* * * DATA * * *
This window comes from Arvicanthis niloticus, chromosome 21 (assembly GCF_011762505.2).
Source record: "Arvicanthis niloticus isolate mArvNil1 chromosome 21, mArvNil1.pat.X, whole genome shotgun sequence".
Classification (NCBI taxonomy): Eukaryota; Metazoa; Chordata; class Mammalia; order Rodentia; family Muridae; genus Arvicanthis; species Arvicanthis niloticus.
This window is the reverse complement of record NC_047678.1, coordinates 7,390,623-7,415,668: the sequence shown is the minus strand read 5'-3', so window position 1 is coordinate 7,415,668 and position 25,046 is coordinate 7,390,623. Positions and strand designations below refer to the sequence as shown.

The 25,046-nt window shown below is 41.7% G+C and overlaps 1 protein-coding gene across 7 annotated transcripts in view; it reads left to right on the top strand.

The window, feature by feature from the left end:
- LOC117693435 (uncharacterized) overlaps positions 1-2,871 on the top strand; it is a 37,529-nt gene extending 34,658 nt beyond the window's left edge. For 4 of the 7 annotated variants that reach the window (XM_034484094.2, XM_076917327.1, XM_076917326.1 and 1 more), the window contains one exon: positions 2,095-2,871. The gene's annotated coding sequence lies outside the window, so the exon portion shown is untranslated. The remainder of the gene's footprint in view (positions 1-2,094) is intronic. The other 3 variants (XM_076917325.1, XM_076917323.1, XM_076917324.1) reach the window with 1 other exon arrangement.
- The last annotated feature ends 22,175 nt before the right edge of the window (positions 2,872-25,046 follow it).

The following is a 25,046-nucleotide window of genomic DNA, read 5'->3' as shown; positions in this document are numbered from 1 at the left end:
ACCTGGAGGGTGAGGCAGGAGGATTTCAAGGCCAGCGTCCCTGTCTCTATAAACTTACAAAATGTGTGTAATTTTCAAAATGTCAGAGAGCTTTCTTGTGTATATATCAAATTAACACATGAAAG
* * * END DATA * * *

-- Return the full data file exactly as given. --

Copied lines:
This window comes from Arvicanthis niloticus, chromosome 21 (assembly GCF_011762505.2).
Source record: "Arvicanthis niloticus isolate mArvNil1 chromosome 21, mArvNil1.pat.X, whole genome shotgun sequence".
Classification (NCBI taxonomy): Eukaryota; Metazoa; Chordata; class Mammalia; order Rodentia; family Muridae; genus Arvicanthis; species Arvicanthis niloticus.
This window is the reverse complement of record NC_047678.1, coordinates 7,390,623-7,415,668: the sequence shown is the minus strand read 5'-3', so window position 1 is coordinate 7,415,668 and position 25,046 is coordinate 7,390,623. Positions and strand designations below refer to the sequence as shown.

The 25,046-nt window shown below is 41.7% G+C and overlaps 1 protein-coding gene across 7 annotated transcripts in view; it reads left to right on the top strand.

The window, feature by feature from the left end:
- LOC117693435 (uncharacterized) overlaps positions 1-2,871 on the top strand; it is a 37,529-nt gene extending 34,658 nt beyond the window's left edge. For 4 of the 7 annotated variants that reach the window (XM_034484094.2, XM_076917327.1, XM_076917326.1 and 1 more), the window contains one exon: positions 2,095-2,871. The gene's annotated coding sequence lies outside the window, so the exon portion shown is untranslated. The remainder of the gene's footprint in view (positions 1-2,094) is intronic. The other 3 variants (XM_076917325.1, XM_076917323.1, XM_076917324.1) reach the window with 1 other exon arrangement.
- The last annotated feature ends 22,175 nt before the right edge of the window (positions 2,872-25,046 follow it).

The following is a 25,046-nucleotide window of genomic DNA, read 5'->3' as shown; positions in this document are numbered from 1 at the left end:
ACCTGGAGGGTGAGGCAGGAGGATTTCAAGGCCAGCGTCCCTGTCTCTATAAACTTACAAAATGTGTGTAATTTTCAAAATGTCAGAGAGCTTTCTTGTGTATATATCAAATTAACACATGAAAG